Living Small is beautiful ~ in its own way

A Mantell

Pondering: small as a lifestyle…

In my widowhood, after I had moved to northeast coastal Florida with Sophie the Wonder Dog and my mischievous cats, I rented a small, two-bedroom house while I searched for a permanent place.

A Green Tree Xmas 12.20

Then I found a two bedroom condo I’m extremely fond of where I’m truly blessed and happy. It’s small and cozy. My living room has a nonworking fireplace. When I put up my two Christmas trees, it was remarked that it looked like a doll house. I enjoy my doll house. My faux green tree has all the traditional ornaments I brought down with me from Brooklyn (NYC).  That’s my 14 year-old cat Scooter under the tree. Scooter had a stroke right before Christmas and walks with his hind quarters swaying, but he’s doing fine, living his life.

Bookcase Wht Tree Xmas FL 12.20

It’s my firm belief that every Florida home must have either a white, pink, or blue Christmas tree. That’s simply part of Florida culture, in my opinion and it’s so fun. I chose a small white tree, and it has all of my pet and animal ornaments on it.

Yes, I ‘went small’ after my husband passed, and I came to Florida. I moved my furniture south by truck because I knew my budget would not allow for me to buy all new furniture.

She watches over the activities of her household, And does not eat the bread of idleness. ~ Proverbs 31:27, New American Standard Bible [NASB]

wodd tiny house

Since I relocating to Florida, I’ve become fascinated with videos, pictures, and stories about people who have chosen to leave their apartments and/or big houses behind and move into tiny houses. They’re kind of a new pioneer breed, and they are interesting. I enjoy looking at their tiny homes. This eclectic wooden planked tiny house is so cheerful and fitting to its forest environment. Instead of a foundation, it’s on wheels. So cute.

A tiny house inter

I’m not talking about a tiny vacation home, but of people who have chosen to live their lives full-time in a tiny house. It’s a new way of thinking as well as living. I imagine, they would first have to change their mind-set from living large to living small. That was something I did quickly. Where do I want to live? Florida. How do I want to live? In a space that requires a lot less maintenance than my house in Brooklyn. That had a lot to do with the fact that I’m a senior citizen. This was the main reason I chose to live in a condo, where the ‘association’ maintains the outside of the buildings and does the landscaping. In terms of a tiny house, it would also take a lot less energy and effort to maintain than a regular sized house. ~ Here is the interior of a rustic yet modern tiny house.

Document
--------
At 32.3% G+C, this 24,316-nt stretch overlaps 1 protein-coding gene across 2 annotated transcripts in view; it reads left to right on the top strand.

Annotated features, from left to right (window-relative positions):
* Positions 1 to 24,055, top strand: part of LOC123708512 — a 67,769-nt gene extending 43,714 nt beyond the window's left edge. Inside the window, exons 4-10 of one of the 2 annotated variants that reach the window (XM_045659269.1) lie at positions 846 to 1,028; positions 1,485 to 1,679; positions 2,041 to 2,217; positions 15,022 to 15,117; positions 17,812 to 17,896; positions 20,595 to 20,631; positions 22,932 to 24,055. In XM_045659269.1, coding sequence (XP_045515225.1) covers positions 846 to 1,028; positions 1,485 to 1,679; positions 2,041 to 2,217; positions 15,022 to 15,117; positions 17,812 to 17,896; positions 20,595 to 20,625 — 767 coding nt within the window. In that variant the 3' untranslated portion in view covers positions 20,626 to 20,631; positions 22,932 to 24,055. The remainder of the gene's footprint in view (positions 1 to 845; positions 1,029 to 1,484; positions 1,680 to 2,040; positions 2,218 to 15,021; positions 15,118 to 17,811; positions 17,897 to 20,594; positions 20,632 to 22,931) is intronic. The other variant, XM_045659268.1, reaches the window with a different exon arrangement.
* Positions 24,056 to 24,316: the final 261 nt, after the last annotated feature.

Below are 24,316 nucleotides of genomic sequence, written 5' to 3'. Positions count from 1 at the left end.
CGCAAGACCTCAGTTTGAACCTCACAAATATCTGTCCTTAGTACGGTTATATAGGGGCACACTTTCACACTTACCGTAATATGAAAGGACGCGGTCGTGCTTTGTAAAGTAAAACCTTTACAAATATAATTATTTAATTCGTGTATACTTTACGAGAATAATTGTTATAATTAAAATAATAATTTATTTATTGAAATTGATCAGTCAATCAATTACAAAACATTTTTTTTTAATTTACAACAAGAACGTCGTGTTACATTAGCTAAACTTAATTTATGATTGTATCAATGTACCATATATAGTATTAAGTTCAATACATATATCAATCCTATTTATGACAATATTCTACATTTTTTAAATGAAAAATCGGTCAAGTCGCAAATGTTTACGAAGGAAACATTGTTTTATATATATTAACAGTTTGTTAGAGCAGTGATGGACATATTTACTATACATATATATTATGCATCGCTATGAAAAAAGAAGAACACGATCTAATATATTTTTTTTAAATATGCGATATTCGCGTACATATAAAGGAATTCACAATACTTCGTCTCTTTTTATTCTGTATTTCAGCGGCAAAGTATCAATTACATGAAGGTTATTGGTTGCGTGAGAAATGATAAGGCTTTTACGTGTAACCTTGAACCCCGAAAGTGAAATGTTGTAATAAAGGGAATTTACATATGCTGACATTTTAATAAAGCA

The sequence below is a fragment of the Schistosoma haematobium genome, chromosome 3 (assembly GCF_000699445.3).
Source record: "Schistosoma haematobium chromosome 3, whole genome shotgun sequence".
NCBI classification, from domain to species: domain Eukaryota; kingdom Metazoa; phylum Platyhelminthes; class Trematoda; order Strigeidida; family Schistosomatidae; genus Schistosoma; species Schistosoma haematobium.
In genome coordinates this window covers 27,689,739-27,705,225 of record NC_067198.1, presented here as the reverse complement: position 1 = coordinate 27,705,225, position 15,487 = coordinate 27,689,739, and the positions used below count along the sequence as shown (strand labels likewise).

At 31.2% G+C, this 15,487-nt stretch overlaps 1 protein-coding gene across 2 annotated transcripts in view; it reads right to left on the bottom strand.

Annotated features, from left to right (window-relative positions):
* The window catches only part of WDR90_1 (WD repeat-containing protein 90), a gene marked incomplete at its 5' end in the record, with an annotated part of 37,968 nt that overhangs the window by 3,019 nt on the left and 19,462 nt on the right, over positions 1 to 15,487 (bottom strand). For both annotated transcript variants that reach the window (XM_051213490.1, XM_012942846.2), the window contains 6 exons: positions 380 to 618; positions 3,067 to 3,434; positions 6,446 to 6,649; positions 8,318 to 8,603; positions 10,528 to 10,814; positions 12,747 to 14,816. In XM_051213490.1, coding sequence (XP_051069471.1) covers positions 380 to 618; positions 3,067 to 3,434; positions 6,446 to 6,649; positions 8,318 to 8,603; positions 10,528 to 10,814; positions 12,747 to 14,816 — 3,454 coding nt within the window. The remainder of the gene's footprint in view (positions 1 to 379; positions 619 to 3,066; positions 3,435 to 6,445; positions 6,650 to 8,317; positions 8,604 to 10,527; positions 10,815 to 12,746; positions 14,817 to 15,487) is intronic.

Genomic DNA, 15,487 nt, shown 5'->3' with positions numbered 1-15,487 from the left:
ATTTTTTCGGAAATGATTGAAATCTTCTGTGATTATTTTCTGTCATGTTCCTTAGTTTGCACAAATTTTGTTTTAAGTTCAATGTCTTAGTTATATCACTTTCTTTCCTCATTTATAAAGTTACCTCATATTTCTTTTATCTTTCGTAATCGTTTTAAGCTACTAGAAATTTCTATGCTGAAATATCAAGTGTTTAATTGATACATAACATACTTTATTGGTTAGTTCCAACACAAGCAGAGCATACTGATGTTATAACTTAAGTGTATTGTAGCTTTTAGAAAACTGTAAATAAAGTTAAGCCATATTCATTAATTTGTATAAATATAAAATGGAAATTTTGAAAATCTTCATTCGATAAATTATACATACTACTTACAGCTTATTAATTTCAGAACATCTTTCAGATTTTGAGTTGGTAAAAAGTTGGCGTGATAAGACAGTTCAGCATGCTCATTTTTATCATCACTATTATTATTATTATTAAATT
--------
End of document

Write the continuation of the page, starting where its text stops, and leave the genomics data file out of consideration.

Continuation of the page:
A blue tiny house


I’m not advocating for tiny house living, not even for small or scaled down living. Each person has their own needs. Each season of life has its own needs. And I’m not even sure why tiny houses fascinate me, but they do.

ribbon blue

Harmful Intent 400 P Private Detective Veronica “Ronnie” Ingels escapes Brooklyn (NYC) and her cheating husband. She finds herself in a small town in Texas suspected of murder where she is living in a small room above a small diner. HARMFUL INTENT.

wodd tiny house


6 thoughts on “Living Small is beautiful ~ in its own way

  1. Tiny houses are so appealing. Most of them are too small for me. I’m fascinated by the young or younger people who are into the “tiny house craze.” Most of the seniors I know have downsized in some way. They either moved to a smaller house or condo, or they got rid of a lot of clutter.


  2. I think tiny things appeal to the child inside each of us. Matchbox cars. Polly pocket dolls. But in reality, tiny isn’t usually so awesome. I have that “wide open spaces” gene from living my whole life on the west side (less populated) of America. I don’t even like to be in an elevator for a couple minutes. Living in a house that size would definitely be seriously uncomfortable. But they are cute:)


    1. Barbara, I think tiny houses are for the young, the first years of marriage and maybe when the first baby isn’t of school age (little). But I’ve seen shows where families of three and four are living in these tiny spaces. When I was in Brooklyn (NYC) I had a three-bedroom house with large rooms. The land was tiny. A matchbox front yard and a double-wide matchbox backyard. That was considered living large in Gotham. I looked at three bedroom condos when I moved to Florida, but thought, “What do I need that for? Who wants to clean three bedrooms?” So, I chose a two-bedroom condo and am overjoyed.


  3. My wife and I have been fascinated with tiny living for sometime. We sold our three bedroom townhome in Raleigh, NC and moved to the coast three years ago. We went tiny at first and have since moved into a 1930’s two bedroom bungalow. The process of downsizing and becoming more minimal(it is a process) has been very rewarding and healthy for us both!


    1. Congrats on your bungalow. I love preserving the old. I have a great many pieces going back to the 1940s in my small condo. I have a mantle clock that goes back to the early 1900s. When I left Brooklyn (NYC), it was relatively easy to leave/give away modern furniture. I had to take all the antiques. Best wishes on an exciting ‘no guy year’.


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